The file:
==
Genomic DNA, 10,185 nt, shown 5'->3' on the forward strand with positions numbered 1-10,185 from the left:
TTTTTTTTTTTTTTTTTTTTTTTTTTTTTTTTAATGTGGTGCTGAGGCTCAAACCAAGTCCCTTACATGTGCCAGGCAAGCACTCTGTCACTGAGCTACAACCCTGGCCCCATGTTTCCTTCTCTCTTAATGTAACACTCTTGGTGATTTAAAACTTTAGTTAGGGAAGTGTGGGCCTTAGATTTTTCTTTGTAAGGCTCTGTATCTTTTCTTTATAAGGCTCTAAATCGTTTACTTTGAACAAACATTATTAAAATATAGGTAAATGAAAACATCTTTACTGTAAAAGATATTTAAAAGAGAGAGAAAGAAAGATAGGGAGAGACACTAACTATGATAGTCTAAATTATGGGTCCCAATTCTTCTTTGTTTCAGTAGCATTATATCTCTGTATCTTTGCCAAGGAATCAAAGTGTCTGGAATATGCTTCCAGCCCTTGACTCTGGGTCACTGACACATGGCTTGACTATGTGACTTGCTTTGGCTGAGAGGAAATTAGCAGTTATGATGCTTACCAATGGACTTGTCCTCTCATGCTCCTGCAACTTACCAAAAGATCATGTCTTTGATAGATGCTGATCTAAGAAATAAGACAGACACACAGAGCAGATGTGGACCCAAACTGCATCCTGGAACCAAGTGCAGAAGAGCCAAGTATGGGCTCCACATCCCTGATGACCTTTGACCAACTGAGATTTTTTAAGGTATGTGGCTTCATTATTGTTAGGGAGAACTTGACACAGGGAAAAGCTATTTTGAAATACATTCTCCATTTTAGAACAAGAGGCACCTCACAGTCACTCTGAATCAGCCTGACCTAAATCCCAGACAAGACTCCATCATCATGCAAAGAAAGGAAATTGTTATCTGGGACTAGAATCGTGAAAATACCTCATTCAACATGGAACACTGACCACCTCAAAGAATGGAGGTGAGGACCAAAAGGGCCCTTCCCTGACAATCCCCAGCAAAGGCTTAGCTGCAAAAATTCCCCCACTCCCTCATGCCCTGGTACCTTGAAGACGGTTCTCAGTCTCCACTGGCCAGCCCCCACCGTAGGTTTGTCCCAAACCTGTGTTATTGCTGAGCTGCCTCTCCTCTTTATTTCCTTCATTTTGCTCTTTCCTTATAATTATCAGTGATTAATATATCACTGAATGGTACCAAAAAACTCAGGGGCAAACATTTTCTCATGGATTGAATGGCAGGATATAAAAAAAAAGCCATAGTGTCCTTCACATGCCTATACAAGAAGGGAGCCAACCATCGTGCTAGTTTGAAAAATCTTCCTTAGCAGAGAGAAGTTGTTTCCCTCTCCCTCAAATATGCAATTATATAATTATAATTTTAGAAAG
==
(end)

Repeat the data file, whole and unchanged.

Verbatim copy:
Genomic DNA, 10,185 nt, shown 5'->3' on the forward strand with positions numbered 1-10,185 from the left:
TTTTTTTTTTTTTTTTTTTTTTTTTTTTTTTTAATGTGGTGCTGAGGCTCAAACCAAGTCCCTTACATGTGCCAGGCAAGCACTCTGTCACTGAGCTACAACCCTGGCCCCATGTTTCCTTCTCTCTTAATGTAACACTCTTGGTGATTTAAAACTTTAGTTAGGGAAGTGTGGGCCTTAGATTTTTCTTTGTAAGGCTCTGTATCTTTTCTTTATAAGGCTCTAAATCGTTTACTTTGAACAAACATTATTAAAATATAGGTAAATGAAAACATCTTTACTGTAAAAGATATTTAAAAGAGAGAGAAAGAAAGATAGGGAGAGACACTAACTATGATAGTCTAAATTATGGGTCCCAATTCTTCTTTGTTTCAGTAGCATTATATCTCTGTATCTTTGCCAAGGAATCAAAGTGTCTGGAATATGCTTCCAGCCCTTGACTCTGGGTCACTGACACATGGCTTGACTATGTGACTTGCTTTGGCTGAGAGGAAATTAGCAGTTATGATGCTTACCAATGGACTTGTCCTCTCATGCTCCTGCAACTTACCAAAAGATCATGTCTTTGATAGATGCTGATCTAAGAAATAAGACAGACACACAGAGCAGATGTGGACCCAAACTGCATCCTGGAACCAAGTGCAGAAGAGCCAAGTATGGGCTCCACATCCCTGATGACCTTTGACCAACTGAGATTTTTTAAGGTATGTGGCTTCATTATTGTTAGGGAGAACTTGACACAGGGAAAAGCTATTTTGAAATACATTCTCCATTTTAGAACAAGAGGCACCTCACAGTCACTCTGAATCAGCCTGACCTAAATCCCAGACAAGACTCCATCATCATGCAAAGAAAGGAAATTGTTATCTGGGACTAGAATCGTGAAAATACCTCATTCAACATGGAACACTGACCACCTCAAAGAATGGAGGTGAGGACCAAAAGGGCCCTTCCCTGACAATCCCCAGCAAAGGCTTAGCTGCAAAAATTCCCCCACTCCCTCATGCCCTGGTACCTTGAAGACGGTTCTCAGTCTCCACTGGCCAGCCCCCACCGTAGGTTTGTCCCAAACCTGTGTTATTGCTGAGCTGCCTCTCCTCTTTATTTCCTTCATTTTGCTCTTTCCTTATAATTATCAGTGATTAATATATCACTGAATGGTACCAAAAAACTCAGGGGCAAACATTTTCTCATGGATTGAATGGCAGGATATAAAAAAAAAGCCATAGTGTCCTTCACATGCCTATACAAGAAGGGAGCCAACCATCGTGCTAGTTTGAAAAATCTTCCTTAGCAGAGAGAAGTTGTTTCCCTCTCCCTCAAATATGCAATTATATAATTATAATTTTAGAAAG